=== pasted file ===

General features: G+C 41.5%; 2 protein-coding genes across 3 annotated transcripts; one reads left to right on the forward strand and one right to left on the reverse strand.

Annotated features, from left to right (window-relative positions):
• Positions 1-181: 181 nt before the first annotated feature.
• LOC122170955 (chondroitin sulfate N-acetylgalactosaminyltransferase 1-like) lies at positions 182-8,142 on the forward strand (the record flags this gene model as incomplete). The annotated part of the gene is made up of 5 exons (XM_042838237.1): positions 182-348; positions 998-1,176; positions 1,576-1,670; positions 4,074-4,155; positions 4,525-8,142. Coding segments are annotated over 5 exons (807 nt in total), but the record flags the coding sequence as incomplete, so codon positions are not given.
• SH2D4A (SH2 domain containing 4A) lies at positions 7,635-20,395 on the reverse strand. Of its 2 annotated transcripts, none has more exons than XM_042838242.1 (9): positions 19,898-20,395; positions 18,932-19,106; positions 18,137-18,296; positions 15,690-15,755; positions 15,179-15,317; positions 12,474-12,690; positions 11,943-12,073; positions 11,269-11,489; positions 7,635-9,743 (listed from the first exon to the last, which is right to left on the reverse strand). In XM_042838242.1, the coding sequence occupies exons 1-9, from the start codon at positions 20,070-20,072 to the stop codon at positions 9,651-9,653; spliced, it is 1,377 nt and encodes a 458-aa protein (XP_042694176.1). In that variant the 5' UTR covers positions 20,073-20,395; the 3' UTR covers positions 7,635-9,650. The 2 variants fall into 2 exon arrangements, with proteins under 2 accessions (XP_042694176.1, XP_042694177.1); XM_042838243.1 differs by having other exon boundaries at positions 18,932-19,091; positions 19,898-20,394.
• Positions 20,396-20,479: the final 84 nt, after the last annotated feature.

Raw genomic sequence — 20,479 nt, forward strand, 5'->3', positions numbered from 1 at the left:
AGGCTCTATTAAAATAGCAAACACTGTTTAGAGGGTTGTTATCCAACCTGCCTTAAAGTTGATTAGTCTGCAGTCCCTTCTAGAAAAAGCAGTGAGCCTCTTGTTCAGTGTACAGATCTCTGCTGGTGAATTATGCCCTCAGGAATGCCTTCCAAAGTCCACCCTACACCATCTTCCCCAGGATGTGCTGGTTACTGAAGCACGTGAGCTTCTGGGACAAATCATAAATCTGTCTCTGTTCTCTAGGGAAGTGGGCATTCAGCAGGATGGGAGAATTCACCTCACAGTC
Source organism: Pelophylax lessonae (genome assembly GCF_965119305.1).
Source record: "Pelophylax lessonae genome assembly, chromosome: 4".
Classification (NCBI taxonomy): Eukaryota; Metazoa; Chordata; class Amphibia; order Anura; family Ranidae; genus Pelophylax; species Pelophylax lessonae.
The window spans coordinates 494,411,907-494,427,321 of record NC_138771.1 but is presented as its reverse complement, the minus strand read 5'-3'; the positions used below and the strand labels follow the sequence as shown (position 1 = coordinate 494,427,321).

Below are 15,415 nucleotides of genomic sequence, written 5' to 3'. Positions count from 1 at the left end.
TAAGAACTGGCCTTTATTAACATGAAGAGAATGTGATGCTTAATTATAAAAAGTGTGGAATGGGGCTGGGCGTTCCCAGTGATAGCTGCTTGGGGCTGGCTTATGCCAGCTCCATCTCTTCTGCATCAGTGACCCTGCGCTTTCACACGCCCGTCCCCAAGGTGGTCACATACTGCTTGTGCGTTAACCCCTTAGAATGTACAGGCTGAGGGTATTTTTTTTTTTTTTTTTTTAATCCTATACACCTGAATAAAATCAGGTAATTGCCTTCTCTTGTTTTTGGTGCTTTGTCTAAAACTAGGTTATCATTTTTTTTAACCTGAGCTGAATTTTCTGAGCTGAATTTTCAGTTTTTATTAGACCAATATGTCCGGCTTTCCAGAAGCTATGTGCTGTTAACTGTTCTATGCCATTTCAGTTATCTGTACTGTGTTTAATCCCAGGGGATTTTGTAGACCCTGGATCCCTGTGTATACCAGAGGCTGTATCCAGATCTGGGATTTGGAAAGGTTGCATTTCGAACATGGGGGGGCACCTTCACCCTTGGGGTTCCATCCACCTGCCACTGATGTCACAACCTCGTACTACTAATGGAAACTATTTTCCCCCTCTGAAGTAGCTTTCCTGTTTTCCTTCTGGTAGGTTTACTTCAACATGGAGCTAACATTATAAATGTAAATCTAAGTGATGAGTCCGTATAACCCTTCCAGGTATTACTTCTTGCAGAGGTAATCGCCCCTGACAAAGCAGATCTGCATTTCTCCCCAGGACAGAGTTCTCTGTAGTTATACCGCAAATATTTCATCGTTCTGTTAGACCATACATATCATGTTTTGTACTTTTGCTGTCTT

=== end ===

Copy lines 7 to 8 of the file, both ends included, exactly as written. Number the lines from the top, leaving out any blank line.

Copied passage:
Raw genomic sequence — 20,479 nt, forward strand, 5'->3', positions numbered from 1 at the left:
AGGCTCTATTAAAATAGCAAACACTGTTTAGAGGGTTGTTATCCAACCTGCCTTAAAGTTGATTAGTCTGCAGTCCCTTCTAGAAAAAGCAGTGAGCCTCTTGTTCAGTGTACAGATCTCTGCTGGTGAATTATGCCCTCAGGAATGCCTTCCAAAGTCCACCCTACACCATCTTCCCCAGGATGTGCTGGTTACTGAAGCACGTGAGCTTCTGGGACAAATCATAAATCTGTCTCTGTTCTCTAGGGAAGTGGGCATTCAGCAGGATGGGAGAATTCACCTCACAGTC